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Journal of Cleaner Production 17 (2009) 15261529

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Journal of Cleaner Production


journal homepage: www.elsevier.com/locate/jclepro

Government Initiatives

Integrated pollution prevention and control in large industrial installations on the basis of best available techniques The Sevilla Process
Harald Schoenberger*
European Commission/IPTS/Sustainable Production and Consumption Unit Edicio EXPO, Calle Inca Garcilaso 3, 41092 Sevilla, Spain

a r t i c l e i n f o
Article history: Received 29 May 2009 Accepted 3 June 2009 Available online 13 June 2009 Keywords: IPPC directive Industrial installations Integrated pollution prevention and control Best available techniques Sevilla Process

a b s t r a c t
With respect to emissions from industry, the IPPC Directive is one of the key instruments of the environmental legislation of the European Union. The purpose of this Directive is to achieve integrated pollution prevention and control from large industrial installations. The conditions of required permits have to be based on Best Available Techniques (BAT). In 1997, the so-called Sevilla Process was established to develop these BAT. Since then, 33 Best Available Techniques REFerence Documents (BREFs) were drafted, adopted and published. This Sevilla Process with its actors is described. The BREFs are unique documents containing ambitious consumption and emission levels which cannot be found anywhere else. 2009 Elsevier Ltd. All rights reserved.

1. Introduction With respect to emissions from industries, the IPPC Directive [1] is one of the key instruments of the environmental legislation of the European Union. The purpose of the IPPC Directive1 is to achieve integrated pollution prevention and control of pollution arising from large industrial installations. It lays down a framework requiring Member States of the European Union to issue operating permits for certain installations carrying out industrial activities as described in its Annex 1. These permits must contain emission limit values and other conditions based on best available techniques (BAT) as dened in Article 2(12) of the Directive, to achieve a high level of protection of the environment as a whole. These BAT need to be specied for the different industrial sectors as well as for horizontal issues such as industrial cooling systems, monitoring and energy efciency. For this purpose, the Directive requires the European Commission to organise an exchange of information between Member States and the industries concerned on best available techniques, associated monitoring and developments in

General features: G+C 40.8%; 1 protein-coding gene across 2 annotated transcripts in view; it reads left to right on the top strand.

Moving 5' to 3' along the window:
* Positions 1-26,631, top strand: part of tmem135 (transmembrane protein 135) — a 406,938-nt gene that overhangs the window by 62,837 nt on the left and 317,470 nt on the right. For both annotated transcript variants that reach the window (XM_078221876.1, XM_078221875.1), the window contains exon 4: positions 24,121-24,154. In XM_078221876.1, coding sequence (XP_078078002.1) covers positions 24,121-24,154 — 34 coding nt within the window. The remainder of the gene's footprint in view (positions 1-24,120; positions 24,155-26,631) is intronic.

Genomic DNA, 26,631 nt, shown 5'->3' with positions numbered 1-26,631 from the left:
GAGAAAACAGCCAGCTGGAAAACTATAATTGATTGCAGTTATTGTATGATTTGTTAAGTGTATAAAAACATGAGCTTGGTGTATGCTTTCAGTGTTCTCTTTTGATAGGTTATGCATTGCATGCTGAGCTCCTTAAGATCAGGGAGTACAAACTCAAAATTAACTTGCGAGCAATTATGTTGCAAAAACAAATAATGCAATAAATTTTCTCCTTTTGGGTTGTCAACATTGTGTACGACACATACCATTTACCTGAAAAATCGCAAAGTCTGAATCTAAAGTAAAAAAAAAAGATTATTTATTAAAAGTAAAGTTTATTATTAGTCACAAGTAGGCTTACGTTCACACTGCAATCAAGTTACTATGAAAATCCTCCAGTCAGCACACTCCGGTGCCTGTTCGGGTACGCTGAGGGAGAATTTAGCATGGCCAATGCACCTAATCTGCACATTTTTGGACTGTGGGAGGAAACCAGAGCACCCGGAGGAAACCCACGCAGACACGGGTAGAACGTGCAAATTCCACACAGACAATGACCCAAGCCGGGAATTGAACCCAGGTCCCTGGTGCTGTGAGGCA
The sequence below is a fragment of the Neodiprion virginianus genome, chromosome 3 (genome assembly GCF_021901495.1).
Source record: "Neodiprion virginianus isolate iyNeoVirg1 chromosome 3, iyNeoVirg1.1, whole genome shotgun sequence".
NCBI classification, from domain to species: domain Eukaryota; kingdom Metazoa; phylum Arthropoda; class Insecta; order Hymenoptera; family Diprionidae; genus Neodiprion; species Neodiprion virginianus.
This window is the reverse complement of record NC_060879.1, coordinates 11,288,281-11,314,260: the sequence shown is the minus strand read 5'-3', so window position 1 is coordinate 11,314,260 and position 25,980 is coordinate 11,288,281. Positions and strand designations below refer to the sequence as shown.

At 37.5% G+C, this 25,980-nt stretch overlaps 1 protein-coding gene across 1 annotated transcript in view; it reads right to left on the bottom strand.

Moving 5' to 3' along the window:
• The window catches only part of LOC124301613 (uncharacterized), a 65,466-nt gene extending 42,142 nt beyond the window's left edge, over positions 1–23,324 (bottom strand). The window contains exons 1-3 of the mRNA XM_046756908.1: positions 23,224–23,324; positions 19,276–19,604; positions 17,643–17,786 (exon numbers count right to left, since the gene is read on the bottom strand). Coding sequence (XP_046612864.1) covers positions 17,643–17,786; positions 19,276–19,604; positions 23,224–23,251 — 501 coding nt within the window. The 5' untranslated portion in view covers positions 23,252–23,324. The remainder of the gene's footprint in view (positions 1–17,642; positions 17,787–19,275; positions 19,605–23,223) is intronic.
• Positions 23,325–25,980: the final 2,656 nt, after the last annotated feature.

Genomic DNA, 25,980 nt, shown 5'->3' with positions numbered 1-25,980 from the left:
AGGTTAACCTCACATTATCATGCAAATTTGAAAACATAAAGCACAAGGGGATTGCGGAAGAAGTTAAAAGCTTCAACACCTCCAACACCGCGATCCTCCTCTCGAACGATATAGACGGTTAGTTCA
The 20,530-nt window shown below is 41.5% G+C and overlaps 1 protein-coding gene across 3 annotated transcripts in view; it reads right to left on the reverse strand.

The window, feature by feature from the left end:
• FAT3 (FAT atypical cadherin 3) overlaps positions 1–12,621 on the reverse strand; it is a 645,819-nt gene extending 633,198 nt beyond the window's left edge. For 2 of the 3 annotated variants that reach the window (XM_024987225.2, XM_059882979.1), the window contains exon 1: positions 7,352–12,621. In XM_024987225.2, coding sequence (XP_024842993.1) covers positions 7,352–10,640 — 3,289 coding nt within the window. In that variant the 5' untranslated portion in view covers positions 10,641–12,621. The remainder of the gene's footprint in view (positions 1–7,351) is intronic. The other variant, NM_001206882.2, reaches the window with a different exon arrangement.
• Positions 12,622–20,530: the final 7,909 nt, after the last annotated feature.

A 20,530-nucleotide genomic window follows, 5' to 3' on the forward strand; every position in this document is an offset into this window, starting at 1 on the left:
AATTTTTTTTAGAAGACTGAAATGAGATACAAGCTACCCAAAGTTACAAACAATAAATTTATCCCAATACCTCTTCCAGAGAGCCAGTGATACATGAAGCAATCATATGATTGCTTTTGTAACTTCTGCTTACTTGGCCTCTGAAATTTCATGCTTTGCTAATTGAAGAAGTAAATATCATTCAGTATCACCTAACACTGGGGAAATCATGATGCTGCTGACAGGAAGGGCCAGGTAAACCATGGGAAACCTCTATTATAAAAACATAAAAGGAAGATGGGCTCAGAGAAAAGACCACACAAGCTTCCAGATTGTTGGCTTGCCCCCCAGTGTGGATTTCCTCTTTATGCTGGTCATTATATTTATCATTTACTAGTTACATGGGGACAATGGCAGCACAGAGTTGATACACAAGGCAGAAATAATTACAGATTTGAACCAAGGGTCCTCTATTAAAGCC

them. Hereupon, the information exchange was set up as illustrated in Fig. 1. The European Integrated Pollution Prevention and Control Bureau (European IPPC Bureau, EIPPCB) plays a central role in this information exchange process. It is part of the IPTS2 which is placed in Seville. Therefore, the information exchange on BAT has become well known as the Sevilla Process.3 The results of this information exchange are the so-called Best Available Techniques REFerence Documents (BREFs) which are comprehensive and detailed documents. The objectives of the whole information exchange exercise are:  based on a comprehensive exchange of information, to guide the competent authorities with respect to the determination of BAT-based permit conditions at site level for individual permits as well as for the development of general binding rules.  to help to redress any technological imbalances in the European Community through the publication of the BREFs

* Tel.: 34 95 4488424; fax: 34 95 4488426. E-mail address: harald.schoenberger@ec.europa.eu 1 The Directive of the European Parliament and of the Council concerning integrated pollution prevention and control (IPPC Directive) has recently been codied (Directive 2008/1/EC). The codied act includes all the previous amendments to Directive 96/61/EC and introduces some linguistic changes and adaptations (e.g. updating the number of legislation referred to in the text). The substance of Directive 96/61/EC has not been changed. 0959-6526/$ see front matter 2009 Elsevier Ltd. All rights reserved. doi:10.1016/j.jclepro.2009.06.002